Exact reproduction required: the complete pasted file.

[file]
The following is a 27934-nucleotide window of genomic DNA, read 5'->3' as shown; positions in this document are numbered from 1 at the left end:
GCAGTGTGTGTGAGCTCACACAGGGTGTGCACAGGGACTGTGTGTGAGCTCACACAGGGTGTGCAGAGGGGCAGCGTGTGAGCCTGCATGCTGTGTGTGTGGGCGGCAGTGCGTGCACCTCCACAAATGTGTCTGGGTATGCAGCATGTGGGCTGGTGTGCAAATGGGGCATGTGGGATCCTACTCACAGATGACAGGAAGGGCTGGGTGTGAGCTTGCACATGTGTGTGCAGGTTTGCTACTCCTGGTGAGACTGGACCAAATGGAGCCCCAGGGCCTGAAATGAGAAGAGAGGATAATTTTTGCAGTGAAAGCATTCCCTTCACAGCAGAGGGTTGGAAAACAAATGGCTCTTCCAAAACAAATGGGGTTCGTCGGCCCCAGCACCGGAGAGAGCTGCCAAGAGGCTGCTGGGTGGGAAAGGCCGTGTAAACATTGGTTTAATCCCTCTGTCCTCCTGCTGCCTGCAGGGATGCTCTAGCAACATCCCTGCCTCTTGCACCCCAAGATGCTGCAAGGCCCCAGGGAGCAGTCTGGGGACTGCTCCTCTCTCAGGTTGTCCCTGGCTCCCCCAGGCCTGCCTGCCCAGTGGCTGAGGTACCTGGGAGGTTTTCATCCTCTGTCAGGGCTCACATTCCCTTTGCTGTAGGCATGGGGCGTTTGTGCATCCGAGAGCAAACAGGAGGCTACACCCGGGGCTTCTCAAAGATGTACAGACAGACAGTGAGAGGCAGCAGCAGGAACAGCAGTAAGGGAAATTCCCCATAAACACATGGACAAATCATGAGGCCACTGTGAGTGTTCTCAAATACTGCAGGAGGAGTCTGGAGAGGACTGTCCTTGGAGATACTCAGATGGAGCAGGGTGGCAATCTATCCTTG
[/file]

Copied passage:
The following is a 27934-nucleotide window of genomic DNA, read 5'->3' as shown; positions in this document are numbered from 1 at the left end:
GCAGTGTGTGTGAGCTCACACAGGGTGTGCACAGGGACTGTGTGTGAGCTCACACAGGGTGTGCAGAGGGGCAGCGTGTGAGCCTGCATGCTGTGTGTGTGGGCGGCAGTGCGTGCACCTCCACAAATGTGTCTGGGTATGCAGCATGTGGGCTGGTGTGCAAATGGGGCATGTGGGATCCTACTCACAGATGACAGGAAGGGCTGGGTGTGAGCTTGCACATGTGTGTGCAGGTTTGCTACTCCTGGTGAGACTGGACCAAATGGAGCCCCAGGGCCTGAAATGAGAAGAGAGGATAATTTTTGCAGTGAAAGCATTCCCTTCACAGCAGAGGGTTGGAAAACAAATGGCTCTTCCAAAACAAATGGGGTTCGTCGGCCCCAGCACCGGAGAGAGCTGCCAAGAGGCTGCTGGGTGGGAAAGGCCGTGTAAACATTGGTTTAATCCCTCTGTCCTCCTGCTGCCTGCAGGGATGCTCTAGCAACATCCCTGCCTCTTGCACCCCAAGATGCTGCAAGGCCCCAGGGAGCAGTCTGGGGACTGCTCCTCTCTCAGGTTGTCCCTGGCTCCCCCAGGCCTGCCTGCCCAGTGGCTGAGGTACCTGGGAGGTTTTCATCCTCTGTCAGGGCTCACATTCCCTTTGCTGTAGGCATGGGGCGTTTGTGCATCCGAGAGCAAACAGGAGGCTACACCCGGGGCTTCTCAAAGATGTACAGACAGACAGTGAGAGGCAGCAGCAGGAACAGCAGTAAGGGAAATTCCCCATAAACACATGGACAAATCATGAGGCCACTGTGAGTGTTCTCAAATACTGCAGGAGGAGTCTGGAGAGGACTGTCCTTGGAGATACTCAGATGGAGCAGGGTGGCAATCTATCCTTG